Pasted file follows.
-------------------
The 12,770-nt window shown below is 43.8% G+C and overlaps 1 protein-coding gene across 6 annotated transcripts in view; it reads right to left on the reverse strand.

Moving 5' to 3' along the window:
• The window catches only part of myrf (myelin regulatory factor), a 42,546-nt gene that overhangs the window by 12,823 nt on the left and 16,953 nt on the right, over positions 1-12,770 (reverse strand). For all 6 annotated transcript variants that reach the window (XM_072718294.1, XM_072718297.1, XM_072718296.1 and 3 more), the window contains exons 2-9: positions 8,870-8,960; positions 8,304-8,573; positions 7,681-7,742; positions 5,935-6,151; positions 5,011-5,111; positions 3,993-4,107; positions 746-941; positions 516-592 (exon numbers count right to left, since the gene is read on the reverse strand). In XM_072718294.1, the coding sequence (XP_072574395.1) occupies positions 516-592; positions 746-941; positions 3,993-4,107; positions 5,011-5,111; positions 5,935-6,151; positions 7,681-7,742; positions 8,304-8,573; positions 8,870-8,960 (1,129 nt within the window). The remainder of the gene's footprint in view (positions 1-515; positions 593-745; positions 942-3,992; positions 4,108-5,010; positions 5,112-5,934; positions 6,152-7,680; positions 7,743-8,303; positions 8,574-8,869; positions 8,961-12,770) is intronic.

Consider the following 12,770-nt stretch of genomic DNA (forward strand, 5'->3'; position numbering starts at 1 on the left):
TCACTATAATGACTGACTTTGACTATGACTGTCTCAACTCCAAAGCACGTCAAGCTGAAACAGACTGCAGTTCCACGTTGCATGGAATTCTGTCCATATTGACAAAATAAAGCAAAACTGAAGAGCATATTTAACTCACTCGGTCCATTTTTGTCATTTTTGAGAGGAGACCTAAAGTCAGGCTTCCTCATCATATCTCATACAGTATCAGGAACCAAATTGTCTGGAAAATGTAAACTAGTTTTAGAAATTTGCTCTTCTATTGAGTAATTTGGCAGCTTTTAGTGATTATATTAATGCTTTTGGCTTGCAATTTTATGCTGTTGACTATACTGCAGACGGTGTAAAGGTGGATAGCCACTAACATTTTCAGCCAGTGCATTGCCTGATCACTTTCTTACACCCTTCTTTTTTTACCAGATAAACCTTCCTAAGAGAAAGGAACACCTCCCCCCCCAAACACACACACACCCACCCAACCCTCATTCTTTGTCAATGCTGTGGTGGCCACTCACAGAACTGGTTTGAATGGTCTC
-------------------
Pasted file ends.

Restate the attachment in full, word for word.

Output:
The 12,770-nt window shown below is 43.8% G+C and overlaps 1 protein-coding gene across 6 annotated transcripts in view; it reads right to left on the reverse strand.

Moving 5' to 3' along the window:
• The window catches only part of myrf (myelin regulatory factor), a 42,546-nt gene that overhangs the window by 12,823 nt on the left and 16,953 nt on the right, over positions 1-12,770 (reverse strand). For all 6 annotated transcript variants that reach the window (XM_072718294.1, XM_072718297.1, XM_072718296.1 and 3 more), the window contains exons 2-9: positions 8,870-8,960; positions 8,304-8,573; positions 7,681-7,742; positions 5,935-6,151; positions 5,011-5,111; positions 3,993-4,107; positions 746-941; positions 516-592 (exon numbers count right to left, since the gene is read on the reverse strand). In XM_072718294.1, the coding sequence (XP_072574395.1) occupies positions 516-592; positions 746-941; positions 3,993-4,107; positions 5,011-5,111; positions 5,935-6,151; positions 7,681-7,742; positions 8,304-8,573; positions 8,870-8,960 (1,129 nt within the window). The remainder of the gene's footprint in view (positions 1-515; positions 593-745; positions 942-3,992; positions 4,108-5,010; positions 5,112-5,934; positions 6,152-7,680; positions 7,743-8,303; positions 8,574-8,869; positions 8,961-12,770) is intronic.

Consider the following 12,770-nt stretch of genomic DNA (forward strand, 5'->3'; position numbering starts at 1 on the left):
TCACTATAATGACTGACTTTGACTATGACTGTCTCAACTCCAAAGCACGTCAAGCTGAAACAGACTGCAGTTCCACGTTGCATGGAATTCTGTCCATATTGACAAAATAAAGCAAAACTGAAGAGCATATTTAACTCACTCGGTCCATTTTTGTCATTTTTGAGAGGAGACCTAAAGTCAGGCTTCCTCATCATATCTCATACAGTATCAGGAACCAAATTGTCTGGAAAATGTAAACTAGTTTTAGAAATTTGCTCTTCTATTGAGTAATTTGGCAGCTTTTAGTGATTATATTAATGCTTTTGGCTTGCAATTTTATGCTGTTGACTATACTGCAGACGGTGTAAAGGTGGATAGCCACTAACATTTTCAGCCAGTGCATTGCCTGATCACTTTCTTACACCCTTCTTTTTTTACCAGATAAACCTTCCTAAGAGAAAGGAACACCTCCCCCCCCAAACACACACACACCCACCCAACCCTCATTCTTTGTCAATGCTGTGGTGGCCACTCACAGAACTGGTTTGAATGGTCTC